The “before and after” theme of the last photo challenge was fun! And it so happens that I have a shaggy dog story that follows along that theme and unfolded this past weekend.
Since my retirement three years ago, I’ve been able to spend some quality time with my photography hobby and learn some digital editing. I’ve discovered so much in just a few short years, but I know that I have oodles more to go! And my time is limited right now because I am doing full-time consulting work this year. Rats! That leaves the weekends to carve out some hours to play with my photos and digital editing. And I get easily sidetracked along the way…
Case in point, I was going through my photo inventory and looking at my Seagrove pottery pictures so that I could prepare a blog post in the near future. While going through the pictures, I saw a rather dismal snapshot I took of an adorable and disheveled canine. I had forgotten all about that pup until I saw the image.
At this same time, I was also trying to find a tutorial for a technique that I used over a year ago. After wracking my feeble brain, I finally remembered that I saw the tutorial on the Adobe Photoshop Elements Techniques web site (membership required). While I was searching for it there, I stumbled onto a tutorial on how to do high-key photo editing using Camera Raw. Whoa, there I went off on a tangent! I told myself, yes, I want to learn more on how to use Camera Raw in Photoshop! And yes, I have never seen a concise tutorial about digitally creating a high-key photo. Never mind what my original intentions were!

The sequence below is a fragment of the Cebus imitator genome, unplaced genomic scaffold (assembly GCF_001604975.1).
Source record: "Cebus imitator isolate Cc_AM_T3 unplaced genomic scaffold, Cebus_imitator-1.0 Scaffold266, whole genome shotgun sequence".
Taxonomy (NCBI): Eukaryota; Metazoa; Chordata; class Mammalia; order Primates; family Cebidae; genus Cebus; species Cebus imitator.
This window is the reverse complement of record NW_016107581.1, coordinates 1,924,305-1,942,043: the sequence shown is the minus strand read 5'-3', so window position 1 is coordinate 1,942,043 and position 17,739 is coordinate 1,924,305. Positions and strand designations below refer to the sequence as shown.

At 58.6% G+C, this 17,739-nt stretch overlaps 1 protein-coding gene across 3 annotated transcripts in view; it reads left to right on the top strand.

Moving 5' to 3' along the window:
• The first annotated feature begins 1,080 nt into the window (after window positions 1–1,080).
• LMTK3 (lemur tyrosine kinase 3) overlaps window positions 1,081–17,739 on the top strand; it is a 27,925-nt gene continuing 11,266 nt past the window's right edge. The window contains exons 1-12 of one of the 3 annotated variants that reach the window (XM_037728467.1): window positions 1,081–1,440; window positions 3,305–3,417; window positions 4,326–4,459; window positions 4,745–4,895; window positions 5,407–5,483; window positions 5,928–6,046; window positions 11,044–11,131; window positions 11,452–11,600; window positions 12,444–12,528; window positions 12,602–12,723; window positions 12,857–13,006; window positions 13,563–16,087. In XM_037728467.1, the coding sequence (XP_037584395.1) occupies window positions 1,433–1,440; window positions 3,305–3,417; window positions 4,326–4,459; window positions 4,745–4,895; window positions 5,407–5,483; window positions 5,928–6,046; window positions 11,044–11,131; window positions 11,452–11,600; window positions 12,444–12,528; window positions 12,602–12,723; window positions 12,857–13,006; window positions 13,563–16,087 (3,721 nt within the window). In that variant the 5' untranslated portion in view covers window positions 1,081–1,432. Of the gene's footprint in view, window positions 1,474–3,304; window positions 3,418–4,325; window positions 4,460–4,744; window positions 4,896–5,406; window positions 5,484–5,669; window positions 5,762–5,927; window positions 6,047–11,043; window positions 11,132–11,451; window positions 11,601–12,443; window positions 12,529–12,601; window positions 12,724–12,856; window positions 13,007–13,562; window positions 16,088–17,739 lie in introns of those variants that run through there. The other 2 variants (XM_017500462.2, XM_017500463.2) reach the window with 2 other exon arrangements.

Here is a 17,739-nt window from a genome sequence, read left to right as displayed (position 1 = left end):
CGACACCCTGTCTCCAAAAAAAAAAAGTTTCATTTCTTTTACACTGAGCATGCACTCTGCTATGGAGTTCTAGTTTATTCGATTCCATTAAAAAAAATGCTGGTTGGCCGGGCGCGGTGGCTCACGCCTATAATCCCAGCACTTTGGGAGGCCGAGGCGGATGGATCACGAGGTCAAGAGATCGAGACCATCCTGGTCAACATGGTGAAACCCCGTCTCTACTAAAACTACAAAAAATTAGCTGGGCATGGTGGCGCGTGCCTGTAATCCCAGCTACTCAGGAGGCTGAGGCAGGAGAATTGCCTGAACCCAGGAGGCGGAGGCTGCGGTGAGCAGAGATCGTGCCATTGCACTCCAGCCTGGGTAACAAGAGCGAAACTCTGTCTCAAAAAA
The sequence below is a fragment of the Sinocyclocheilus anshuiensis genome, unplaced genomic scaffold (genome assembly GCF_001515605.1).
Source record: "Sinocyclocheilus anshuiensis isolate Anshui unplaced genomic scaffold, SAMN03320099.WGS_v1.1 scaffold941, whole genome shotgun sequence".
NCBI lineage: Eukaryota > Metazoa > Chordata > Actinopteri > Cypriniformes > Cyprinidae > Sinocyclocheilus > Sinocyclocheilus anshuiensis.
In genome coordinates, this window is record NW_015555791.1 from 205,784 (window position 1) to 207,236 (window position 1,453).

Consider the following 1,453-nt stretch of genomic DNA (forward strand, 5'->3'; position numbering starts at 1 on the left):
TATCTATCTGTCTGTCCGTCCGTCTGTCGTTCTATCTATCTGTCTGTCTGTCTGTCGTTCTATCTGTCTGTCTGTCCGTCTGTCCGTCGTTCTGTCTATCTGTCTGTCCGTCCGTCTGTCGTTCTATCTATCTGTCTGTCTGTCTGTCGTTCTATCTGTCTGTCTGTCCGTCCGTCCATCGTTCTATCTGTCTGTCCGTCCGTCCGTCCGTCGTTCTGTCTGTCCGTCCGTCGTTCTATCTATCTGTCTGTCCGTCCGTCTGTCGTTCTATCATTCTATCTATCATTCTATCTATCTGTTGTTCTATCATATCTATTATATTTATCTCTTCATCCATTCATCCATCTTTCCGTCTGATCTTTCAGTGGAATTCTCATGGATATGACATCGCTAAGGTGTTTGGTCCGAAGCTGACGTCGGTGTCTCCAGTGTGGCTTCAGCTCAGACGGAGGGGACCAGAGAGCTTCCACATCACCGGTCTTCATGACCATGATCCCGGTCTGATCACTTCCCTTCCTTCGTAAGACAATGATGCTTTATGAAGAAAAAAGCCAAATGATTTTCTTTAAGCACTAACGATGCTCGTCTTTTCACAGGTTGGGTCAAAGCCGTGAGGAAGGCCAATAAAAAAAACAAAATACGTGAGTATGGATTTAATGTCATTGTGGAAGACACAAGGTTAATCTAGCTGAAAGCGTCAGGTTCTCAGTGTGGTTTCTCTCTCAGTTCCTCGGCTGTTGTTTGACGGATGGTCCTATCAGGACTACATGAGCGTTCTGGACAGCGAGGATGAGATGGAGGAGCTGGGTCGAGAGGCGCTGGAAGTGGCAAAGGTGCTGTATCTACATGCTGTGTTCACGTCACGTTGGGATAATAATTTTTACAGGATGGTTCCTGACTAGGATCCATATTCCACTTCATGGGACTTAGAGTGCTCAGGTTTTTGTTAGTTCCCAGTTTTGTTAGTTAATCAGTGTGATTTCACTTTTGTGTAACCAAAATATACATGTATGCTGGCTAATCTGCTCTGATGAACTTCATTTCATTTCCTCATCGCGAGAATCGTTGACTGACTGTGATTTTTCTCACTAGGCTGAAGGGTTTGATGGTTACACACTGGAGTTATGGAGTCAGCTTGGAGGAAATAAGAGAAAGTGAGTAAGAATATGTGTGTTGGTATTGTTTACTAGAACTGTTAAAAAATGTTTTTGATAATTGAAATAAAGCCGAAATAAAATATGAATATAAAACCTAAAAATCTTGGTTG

Are you still following along? Are your eyes glazing over? Hang in there and don’t let the terminology scare you off. I told you this was a shaggy dog story! And I have pictures.
So in my usual rambling mode this past weekend, I went through the lesson and then grabbed the last picture I saw – the dismal one with the dog – to do a little playing in Photoshop. To make matters worse, the photo was taken with my little Coolpix point-and-shoot camera, so the image clarity is not up to par with those taken by my DSLR. Heavens to Betsy, there is hardly any redeeming quality to this hastily taken photo of a cute puppy dog, except that it is in focus. Here it is, straight out of the camera with no editing whatsoever.
It’s really a sad picture from a technical point of view. The subject is dead center (a composition no-no). The car is woefully distracting. The unattractive concrete block building in the background (complete with fluorescent light in the window, wires, and conduit) is the crowning touch to the composition disaster. Hey, but the subject is a cute dog – a shaggy one with the wind blowing through his hair! And I LOVE to throw a little test at myself to see if I can create something cool out of almost nothing. Game on!
So the first thing I did was crop the image to just a partial view of the pup’s head. Then I did some high-key tricks via the tutorial. At that point, it did NOT look promising. The grain was bothering me and I wasn’t getting the usual texture that I crave. I quickly remembered why don’t try to create high-key photos! The delete button was screaming for a well-placed finger. It was really awful. What the heck, I figured it was time to break into the Topaz Adjust plug-in and see what freakish things the various filters could do, just for a few laughs!
Like, what was I thinking, trying to coax a decent result out of this image? Geez, the things I challenge myself to do, LOL.
Well, low and behold, the “dark-ghostly” filter made the picture pop and sizzle! I was dazzled by the gritty glows! I whooped and did a little celebration high-five with Marty, knocked back a diet coke, and finished up my editing with some background touchups.
Drum roll, please! Here is the wild ghost dog that immerged from my little creative session!
How’s that for a dramatic “before and after”! I love happy endings, don’t you?